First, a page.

Eclipse

When students arrive at Georgia Tech on Aug. 21 for the first day of fall classes, a special treat awaits them: a mid-afternoon solar eclipse. 

It is expected to be the most-watched celestial event of the year: A total solar eclipse that will be visible across the U.S. from Oregon to South Carolina. Georgia Tech isn’t on the path of 100 percent totality, but above campus, the moon will block 97 percent of the sun’s disk at approximately 2:37 p.m. EDT. The eclipse should darken skies, drop air temperatures, and make birds think it’s bedtime.

College of Sciences Dean Paul Goldbart welcomes new students on Eclipse Day, Aug. 21, 2017

Dean and Betsy Middleton and John Clark Sutherland Chair Paul Goldbart welcomes our students to campus and to the College of Sciences on this auspicious first day of classes, coinciding with the 2017 solar eclipse.

How to Safely Watch the Solar Eclipse

The sunlight from a partial eclipse is bright enough to injure unprotected eyes. Georgia Tech astronomer James Sowell explains how to safely watch the eclipse and provides instructions for building your own viewing devices.

Kessler Campanile at night
Where to Watch the Solar Eclipse on Campus

First, get solar-eclipse glasses at noon on Aug. 21 from one of six distribution locations across campus. Then join us at the Kessler Campanile, participate in activities, and watch a live stream from the Georgia Tech Observatory. In case of rain, the event will be held at Clough Commons.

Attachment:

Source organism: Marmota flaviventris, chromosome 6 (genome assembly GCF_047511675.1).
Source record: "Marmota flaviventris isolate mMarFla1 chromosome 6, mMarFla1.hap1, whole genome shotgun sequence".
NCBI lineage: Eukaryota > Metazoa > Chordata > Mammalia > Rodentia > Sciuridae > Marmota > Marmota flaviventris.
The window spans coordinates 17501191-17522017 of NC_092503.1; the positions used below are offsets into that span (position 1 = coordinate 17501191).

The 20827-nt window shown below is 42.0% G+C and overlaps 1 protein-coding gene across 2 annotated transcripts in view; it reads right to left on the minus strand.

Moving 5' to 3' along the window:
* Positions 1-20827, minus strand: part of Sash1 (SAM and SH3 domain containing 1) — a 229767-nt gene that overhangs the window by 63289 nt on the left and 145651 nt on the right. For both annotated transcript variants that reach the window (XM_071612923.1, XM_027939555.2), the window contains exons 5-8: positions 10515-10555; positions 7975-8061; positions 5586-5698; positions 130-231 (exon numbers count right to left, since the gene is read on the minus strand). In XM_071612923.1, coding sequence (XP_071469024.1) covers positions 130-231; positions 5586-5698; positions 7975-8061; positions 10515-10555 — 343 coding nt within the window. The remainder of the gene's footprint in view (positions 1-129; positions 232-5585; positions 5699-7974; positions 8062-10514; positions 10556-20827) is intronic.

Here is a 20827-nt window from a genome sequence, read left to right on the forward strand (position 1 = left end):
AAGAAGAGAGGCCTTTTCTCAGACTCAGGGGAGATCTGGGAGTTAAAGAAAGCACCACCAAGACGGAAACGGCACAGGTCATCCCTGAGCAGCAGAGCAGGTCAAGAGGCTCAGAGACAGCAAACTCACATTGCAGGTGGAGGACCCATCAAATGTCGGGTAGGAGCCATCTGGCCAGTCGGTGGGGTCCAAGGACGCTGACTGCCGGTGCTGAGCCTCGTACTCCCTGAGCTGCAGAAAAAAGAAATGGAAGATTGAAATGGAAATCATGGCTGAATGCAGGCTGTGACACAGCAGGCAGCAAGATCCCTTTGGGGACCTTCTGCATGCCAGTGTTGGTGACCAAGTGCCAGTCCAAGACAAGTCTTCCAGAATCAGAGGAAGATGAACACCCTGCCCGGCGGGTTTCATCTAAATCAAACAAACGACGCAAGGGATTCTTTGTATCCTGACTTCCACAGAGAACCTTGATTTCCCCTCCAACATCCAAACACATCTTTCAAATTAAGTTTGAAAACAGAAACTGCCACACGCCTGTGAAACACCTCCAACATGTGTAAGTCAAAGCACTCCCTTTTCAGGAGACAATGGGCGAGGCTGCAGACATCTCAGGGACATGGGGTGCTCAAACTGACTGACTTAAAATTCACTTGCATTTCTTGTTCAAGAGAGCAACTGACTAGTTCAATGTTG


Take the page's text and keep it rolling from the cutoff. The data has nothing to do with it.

Smiling woman with eclipse glasses
How to Get the Most Out of Your Eclipse Experience

The temptation to report to social media or record a video will be strong, but we urge you instead to take in the experience. Those who have watched total eclipses say it's definitely worth it.

Can't Make it Outdoors? Watch a Live Stream.

Starting at 1 p.m., the College of Sciences will broadcast a live stream from the Georgia Tech Observatory. Audio from the Georgia Tech Sonification Lab's sonification of the solar system will accompany the live feed.

An illustration of the Theory of General Relativity
Can Eclipses Still Uncover Surprises for 21st-Century Scientists?

Eclipses darken our skies, but for centuries they’ve shed light about how the sun works and affects Earth. When the moon blocks the sun’s rays, a window opens for scientists to study the heavens in ways they usually can’t.

An image from Mel Gibson's Apocolypto
Eclipses in Storytelling

Eclipses have inspired artists over the years. Ivan Allen College of Liberal Arts Professor Lisa Yaszek gives her take on famous uses of solar eclipses in popular culture.

A patch of darkness on earth during a solar eclipse
More Eclipse-Related Resources

Can't get enough of the eclipse? Here are other websites offering eclipse-related resources, including live video feeds of the Aug. 21, 2017, total solar eclipse.

What Happens During a Total Solar Eclipse?

James Sowell, an astronomer, senior academic professional in the School of Physics, and director of the Georgia Tech Observatory, takes a look at the changes that will take place on Earth during the eclipse.